Dozens Killed as Kazakhstan Cracks Down on Protests

Kazakhstan’s President Nursultan Nazarbayev has ordered the police to crack down on protests in response to mass anti-government demonstrations. Dozens have been killed and hundreds arrested over the last week, sparking fears of a return to violence reminiscent of the country’s Soviet past.

Hundreds of people have been killed in Kazakhstan as the government cracks down on protests. The protests began after a change in legislation that would allow foreigners to buy land.

MOSCOW— Hundreds of people were murdered in Kazakhstan on Thursday as authorities cracked down on demonstrators following several days of turmoil, and a Russia-led coalition of former Soviet soldiers came to assist local police.

Hundreds of assailants were slain, according to the Russian news agency TASS, when they assaulted administrative buildings and the police station in Almaty, Kazakhstan’s biggest city.

According to TASS, Saltanat Azirbek, a spokesperson for the city’s police department, announced on Kazakh state television station Khabar 24 that they “have been exterminated and their identities are being determined.”

According to news source Interfax, reporting from Kazakhstan’s capital Nur-Sultan, 12 law enforcement personnel were murdered and more than 350 were wounded. According to the news agency, one of the cops was beheaded, citing allegations from Kazakh official media.


On Thursday, protesters clashed with Kazakstan’s security forces in Almaty, the country’s biggest city.

Getty Images/Alexander Platonov/Agence France-Presse

More than 1,000 individuals were hurt, with 400 of them being hospitalized, according to authorities.

TASS broadcast video showing troops in the streets firing volleys of machine gun fire while being backed up by armored vehicles.

The demonstrations started on Sunday in Kazakhstan’s western Mangistau district, when the government relaxed price controls on liquefied petroleum gas, the primary fuel for automobiles, causing prices to more than quadruple. The Collective Security Treaty Organization, a Russian-led intergovernmental military alliance, said on Wednesday that its forces had been sent to Kazakhstan “to stabilize and normalize the situation” for a limited period.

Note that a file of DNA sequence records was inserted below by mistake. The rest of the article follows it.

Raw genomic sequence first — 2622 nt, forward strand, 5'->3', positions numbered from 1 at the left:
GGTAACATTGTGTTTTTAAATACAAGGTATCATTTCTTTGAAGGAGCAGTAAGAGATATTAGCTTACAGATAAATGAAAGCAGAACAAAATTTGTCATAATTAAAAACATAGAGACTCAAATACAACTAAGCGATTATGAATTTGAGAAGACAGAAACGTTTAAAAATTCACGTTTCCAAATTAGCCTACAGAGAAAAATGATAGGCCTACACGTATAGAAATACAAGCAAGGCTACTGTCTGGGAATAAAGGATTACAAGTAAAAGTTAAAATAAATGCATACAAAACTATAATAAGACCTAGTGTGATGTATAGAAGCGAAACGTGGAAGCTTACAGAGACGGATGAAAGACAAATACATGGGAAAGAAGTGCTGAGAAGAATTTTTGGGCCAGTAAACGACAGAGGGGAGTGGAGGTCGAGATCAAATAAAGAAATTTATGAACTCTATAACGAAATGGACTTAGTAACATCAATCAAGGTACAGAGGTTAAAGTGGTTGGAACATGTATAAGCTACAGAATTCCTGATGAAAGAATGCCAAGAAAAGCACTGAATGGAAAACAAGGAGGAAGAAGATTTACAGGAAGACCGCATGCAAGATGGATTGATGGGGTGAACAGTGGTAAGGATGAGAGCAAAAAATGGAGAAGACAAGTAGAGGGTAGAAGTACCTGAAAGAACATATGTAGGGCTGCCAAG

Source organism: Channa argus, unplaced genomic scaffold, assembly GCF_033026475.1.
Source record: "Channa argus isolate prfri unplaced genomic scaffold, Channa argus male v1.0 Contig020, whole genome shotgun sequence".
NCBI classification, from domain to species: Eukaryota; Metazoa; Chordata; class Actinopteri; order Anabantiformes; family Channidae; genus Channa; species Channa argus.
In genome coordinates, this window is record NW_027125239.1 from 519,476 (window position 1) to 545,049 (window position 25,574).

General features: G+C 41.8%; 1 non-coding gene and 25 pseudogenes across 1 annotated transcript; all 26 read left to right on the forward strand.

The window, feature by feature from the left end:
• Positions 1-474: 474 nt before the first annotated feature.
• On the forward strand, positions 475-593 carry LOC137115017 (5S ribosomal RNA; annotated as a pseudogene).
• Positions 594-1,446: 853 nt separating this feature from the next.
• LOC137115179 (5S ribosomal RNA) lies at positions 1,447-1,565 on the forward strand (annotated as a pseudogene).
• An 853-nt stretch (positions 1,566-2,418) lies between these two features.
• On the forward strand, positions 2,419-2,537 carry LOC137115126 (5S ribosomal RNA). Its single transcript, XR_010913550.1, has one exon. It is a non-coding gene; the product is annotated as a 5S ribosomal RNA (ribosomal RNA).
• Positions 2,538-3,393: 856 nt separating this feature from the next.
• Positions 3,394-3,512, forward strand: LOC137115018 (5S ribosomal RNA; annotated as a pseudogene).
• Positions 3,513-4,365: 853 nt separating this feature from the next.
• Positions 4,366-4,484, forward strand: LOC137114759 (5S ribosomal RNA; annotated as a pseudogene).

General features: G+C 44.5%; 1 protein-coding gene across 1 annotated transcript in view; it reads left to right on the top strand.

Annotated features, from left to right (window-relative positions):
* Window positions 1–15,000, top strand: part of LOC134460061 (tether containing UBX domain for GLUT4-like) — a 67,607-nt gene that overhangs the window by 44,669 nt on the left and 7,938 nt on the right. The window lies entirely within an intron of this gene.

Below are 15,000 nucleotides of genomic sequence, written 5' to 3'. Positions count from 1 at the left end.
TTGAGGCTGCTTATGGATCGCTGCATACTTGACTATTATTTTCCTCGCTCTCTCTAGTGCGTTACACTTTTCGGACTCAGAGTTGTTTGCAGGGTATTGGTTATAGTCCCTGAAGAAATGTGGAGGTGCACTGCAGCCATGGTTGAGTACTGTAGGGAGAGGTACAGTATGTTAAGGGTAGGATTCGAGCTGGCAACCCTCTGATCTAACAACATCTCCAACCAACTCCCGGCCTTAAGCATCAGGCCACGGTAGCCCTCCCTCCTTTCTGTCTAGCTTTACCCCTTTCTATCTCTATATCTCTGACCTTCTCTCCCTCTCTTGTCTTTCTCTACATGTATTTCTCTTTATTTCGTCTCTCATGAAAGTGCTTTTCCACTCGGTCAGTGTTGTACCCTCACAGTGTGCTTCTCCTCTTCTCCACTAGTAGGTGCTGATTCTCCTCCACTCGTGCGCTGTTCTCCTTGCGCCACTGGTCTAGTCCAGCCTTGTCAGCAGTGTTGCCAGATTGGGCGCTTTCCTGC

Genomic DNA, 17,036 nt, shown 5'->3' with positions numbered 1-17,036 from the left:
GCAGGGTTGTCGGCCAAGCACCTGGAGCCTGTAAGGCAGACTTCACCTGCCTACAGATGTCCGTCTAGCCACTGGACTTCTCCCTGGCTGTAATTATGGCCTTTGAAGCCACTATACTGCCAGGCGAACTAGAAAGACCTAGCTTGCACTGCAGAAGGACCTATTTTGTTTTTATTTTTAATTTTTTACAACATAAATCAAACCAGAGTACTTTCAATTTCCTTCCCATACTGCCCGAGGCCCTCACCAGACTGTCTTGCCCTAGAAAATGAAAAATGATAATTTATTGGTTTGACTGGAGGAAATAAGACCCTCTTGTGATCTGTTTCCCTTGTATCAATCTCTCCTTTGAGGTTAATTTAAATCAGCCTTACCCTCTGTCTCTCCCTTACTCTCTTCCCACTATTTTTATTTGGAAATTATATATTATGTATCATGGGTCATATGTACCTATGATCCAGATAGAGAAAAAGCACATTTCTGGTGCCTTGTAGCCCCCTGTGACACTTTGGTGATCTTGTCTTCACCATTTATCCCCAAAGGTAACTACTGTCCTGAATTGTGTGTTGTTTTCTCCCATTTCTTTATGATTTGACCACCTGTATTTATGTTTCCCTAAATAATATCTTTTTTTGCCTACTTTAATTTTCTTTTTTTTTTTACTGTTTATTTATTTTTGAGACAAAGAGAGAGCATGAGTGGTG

The CSTO stated the force includes elements from Russia, Armenia, Belarus, Kyrgyzstan, and Tajikistan’s armed forces, and that it would be deployed for a short time.

Their deployment occurred after Kazakh President Kassym-Jomart Tokayev said on Wednesday that he had asked support from the alliance to combat a terrorist threat.

There was no way of knowing whether any of the soldiers were engaged in the killings of civilians.


During the rioting, the mayor’s office in Almaty was set on fire.

Valery Sharifulin/Zuma Press photo

The CSTO said that the primary duty of the alliance forces, whom it defined as peacekeepers, would be to defend critical state and military installations while also assisting Kazakh law enforcement officers in settling the situation.

As part of the operation, Russia, the alliance’s biggest military force and a longstanding ally of Kazakhstan, has sent airborne soldiers, according to the statement.

Mr. Tokayev and his predecessor, Nursultan Nazarbayev, who governed Kazakhstan since the fall of the Soviet Union in 1991 and resigned in March 2019 but continues to wield political power behind the scenes, have had backing from Russian President Vladimir Putin.

The Kremlin cautioned against foreign involvement in its Central Asian ally’s uprising on Wednesday.